Things to Look Out for in the National Portrait Gallery

The decisive list of the top National Portrait Gallery paintings you need to visit the next time you’re in the National Portrait Gallery.

 

The National Portrait Gallery is the world’s pre-eminent resource for the documentation of persona from the 16th century to the present day, comprising the British portrait gallery segment of the wider national art gallery. Of course, with so many Kings, Queens, and celebrities, it’s easy to get lost. Besides, the National Portrait Gallery collection is so expansive that a singular trip can be exhausting; and a proper view of the entire portrait gallery takes a good few visits. Aside from the star attractions such as the famous life-sized draft for the portrait of Henry VIII (legs splayed in full glory), Elizabeth I, and the misshapen portrait of a deformed Kate Middleton that sullenly hangs with its beady eyes forever staring into the abscesses of crushed hopes between her viewers in the middle distance, there are a handful of paintings that are truly worth investigating.

 

NPG 1

The Chevalier d’Eon ,by Thomas Stewart, 1792
In the first room of the 18th century section lies the unusual portrait of a somewhat haggard-looking bloke in a dress. The bloke is Charles-Geneviève-Louis-Auguste-André-Timothée d’Éon de Beaumont, otherwise known as the Chevalier D’Eon. By far the most atypical piece the National Portrait Gallery London houses, there is a rich history that explains his prominent location in the 18th century floor.  He is one of the most famous transvestites in history who spied for both the English and the French, and had a reputation for being a master swordsman. According to one historic source he also got off with George Washington at a dinner party. What a life.

by William Scrots, oil on panel, anamorphosis, 1546

King Edward VI, by Guillim Scrots, 1546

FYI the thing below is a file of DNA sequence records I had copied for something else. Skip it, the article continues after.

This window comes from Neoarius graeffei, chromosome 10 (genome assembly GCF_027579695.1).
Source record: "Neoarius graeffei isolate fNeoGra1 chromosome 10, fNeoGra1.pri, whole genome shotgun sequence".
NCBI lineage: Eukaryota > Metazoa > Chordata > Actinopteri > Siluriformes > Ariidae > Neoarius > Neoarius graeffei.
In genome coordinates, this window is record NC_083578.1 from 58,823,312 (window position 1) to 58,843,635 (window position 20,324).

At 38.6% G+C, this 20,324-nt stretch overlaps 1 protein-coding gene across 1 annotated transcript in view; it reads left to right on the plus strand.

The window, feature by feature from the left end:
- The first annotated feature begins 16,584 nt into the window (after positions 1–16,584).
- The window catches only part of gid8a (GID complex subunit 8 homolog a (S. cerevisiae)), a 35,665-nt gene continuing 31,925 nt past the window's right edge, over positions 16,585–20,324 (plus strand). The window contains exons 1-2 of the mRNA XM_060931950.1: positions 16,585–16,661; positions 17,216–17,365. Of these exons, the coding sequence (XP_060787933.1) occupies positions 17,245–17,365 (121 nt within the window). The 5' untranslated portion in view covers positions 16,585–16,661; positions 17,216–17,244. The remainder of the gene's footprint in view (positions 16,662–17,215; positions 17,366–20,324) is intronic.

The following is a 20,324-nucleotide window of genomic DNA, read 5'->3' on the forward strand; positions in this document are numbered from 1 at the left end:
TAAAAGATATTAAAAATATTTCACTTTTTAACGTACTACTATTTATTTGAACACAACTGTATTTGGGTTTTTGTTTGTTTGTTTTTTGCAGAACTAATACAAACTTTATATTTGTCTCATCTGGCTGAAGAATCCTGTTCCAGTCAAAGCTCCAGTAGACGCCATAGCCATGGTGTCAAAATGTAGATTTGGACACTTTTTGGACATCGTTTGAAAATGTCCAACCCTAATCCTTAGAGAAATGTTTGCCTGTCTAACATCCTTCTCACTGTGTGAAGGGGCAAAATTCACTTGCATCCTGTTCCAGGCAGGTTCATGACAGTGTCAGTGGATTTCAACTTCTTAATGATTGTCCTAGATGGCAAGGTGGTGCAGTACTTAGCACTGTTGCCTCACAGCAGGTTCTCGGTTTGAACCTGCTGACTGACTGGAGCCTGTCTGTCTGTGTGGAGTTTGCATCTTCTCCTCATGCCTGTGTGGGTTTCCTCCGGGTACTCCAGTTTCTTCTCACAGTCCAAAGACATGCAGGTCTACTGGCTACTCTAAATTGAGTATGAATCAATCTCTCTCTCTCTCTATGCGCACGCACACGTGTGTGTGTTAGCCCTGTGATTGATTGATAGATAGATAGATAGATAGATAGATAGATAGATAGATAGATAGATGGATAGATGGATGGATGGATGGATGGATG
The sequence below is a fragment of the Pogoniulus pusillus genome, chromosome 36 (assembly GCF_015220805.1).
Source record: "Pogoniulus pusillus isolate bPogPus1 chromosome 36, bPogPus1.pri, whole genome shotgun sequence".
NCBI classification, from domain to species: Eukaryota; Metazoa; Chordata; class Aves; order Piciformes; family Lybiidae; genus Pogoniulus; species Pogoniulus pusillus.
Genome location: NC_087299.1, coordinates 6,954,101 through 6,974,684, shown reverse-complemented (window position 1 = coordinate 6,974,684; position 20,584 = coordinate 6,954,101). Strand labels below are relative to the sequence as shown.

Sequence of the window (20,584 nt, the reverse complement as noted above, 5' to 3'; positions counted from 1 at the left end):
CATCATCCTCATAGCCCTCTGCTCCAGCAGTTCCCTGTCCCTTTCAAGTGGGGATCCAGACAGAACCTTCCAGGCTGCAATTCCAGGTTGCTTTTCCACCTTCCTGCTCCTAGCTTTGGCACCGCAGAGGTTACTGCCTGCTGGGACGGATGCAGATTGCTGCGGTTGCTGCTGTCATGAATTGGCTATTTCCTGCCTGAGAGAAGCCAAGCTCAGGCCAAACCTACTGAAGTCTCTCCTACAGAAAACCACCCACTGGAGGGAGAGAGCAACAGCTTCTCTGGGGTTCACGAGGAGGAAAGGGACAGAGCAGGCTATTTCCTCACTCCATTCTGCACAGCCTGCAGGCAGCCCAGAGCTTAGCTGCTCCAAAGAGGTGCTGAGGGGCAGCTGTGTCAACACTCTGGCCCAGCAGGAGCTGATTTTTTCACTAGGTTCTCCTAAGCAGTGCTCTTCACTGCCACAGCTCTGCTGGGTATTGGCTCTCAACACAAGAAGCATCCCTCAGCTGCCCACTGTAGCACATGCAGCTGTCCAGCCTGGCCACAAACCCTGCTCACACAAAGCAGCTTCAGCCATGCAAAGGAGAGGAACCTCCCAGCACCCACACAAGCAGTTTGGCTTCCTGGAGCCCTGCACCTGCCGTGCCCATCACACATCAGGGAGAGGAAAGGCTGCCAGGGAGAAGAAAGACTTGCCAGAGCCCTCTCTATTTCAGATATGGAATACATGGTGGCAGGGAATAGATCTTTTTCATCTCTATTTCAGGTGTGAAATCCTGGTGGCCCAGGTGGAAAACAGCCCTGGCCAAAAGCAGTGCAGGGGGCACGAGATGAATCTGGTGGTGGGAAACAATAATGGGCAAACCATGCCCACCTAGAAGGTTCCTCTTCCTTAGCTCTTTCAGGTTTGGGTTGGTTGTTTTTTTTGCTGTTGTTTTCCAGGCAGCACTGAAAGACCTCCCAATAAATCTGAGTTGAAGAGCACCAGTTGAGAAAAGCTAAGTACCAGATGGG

This is easily one of the most unusual and recognisable portraits in the London National Portrait Gallery. King Edward’s head has been impossibly stretched across the panel to create a dizzying, almost abstract medallion floating before an idyllic landscape of a kingdom behind. Such Tromp L’Eoils (tricks of the eye) were highly popular during the Renaissance after the exciting discovery of linear perspective, especially stretched anamorphoses such as this one. A famous comparative example of this style is ‘The Ambassadors” housed around the corner at the National Gallery.

 

NPG 1833; Private View of the Old Masters Exhibition, Royal Academy, 1888 by Henry Jamyn Brooks

 

Private View of the Old Masters Exhibition, Royal Academy, by Henry Jamyn Brooks, 1888
Not an example of portrait art in the conventional sense, this piece falls somewhere between genre painting (the naturalistic capturing of society), and portraiture. Instead of one or two sitters, every viewer’s face has been meticulously documented, and the great master works have been painstakingly re-captured in miniature in the background. All the viewers would have been eminent members of high society, not unlike the private view of the Royal Academy Summer Exhibition today. This is worth seeing to compare how much (or how little, depending on the exhibition) the Royal Academy has changed over the last 100 years, which can be found just down the road.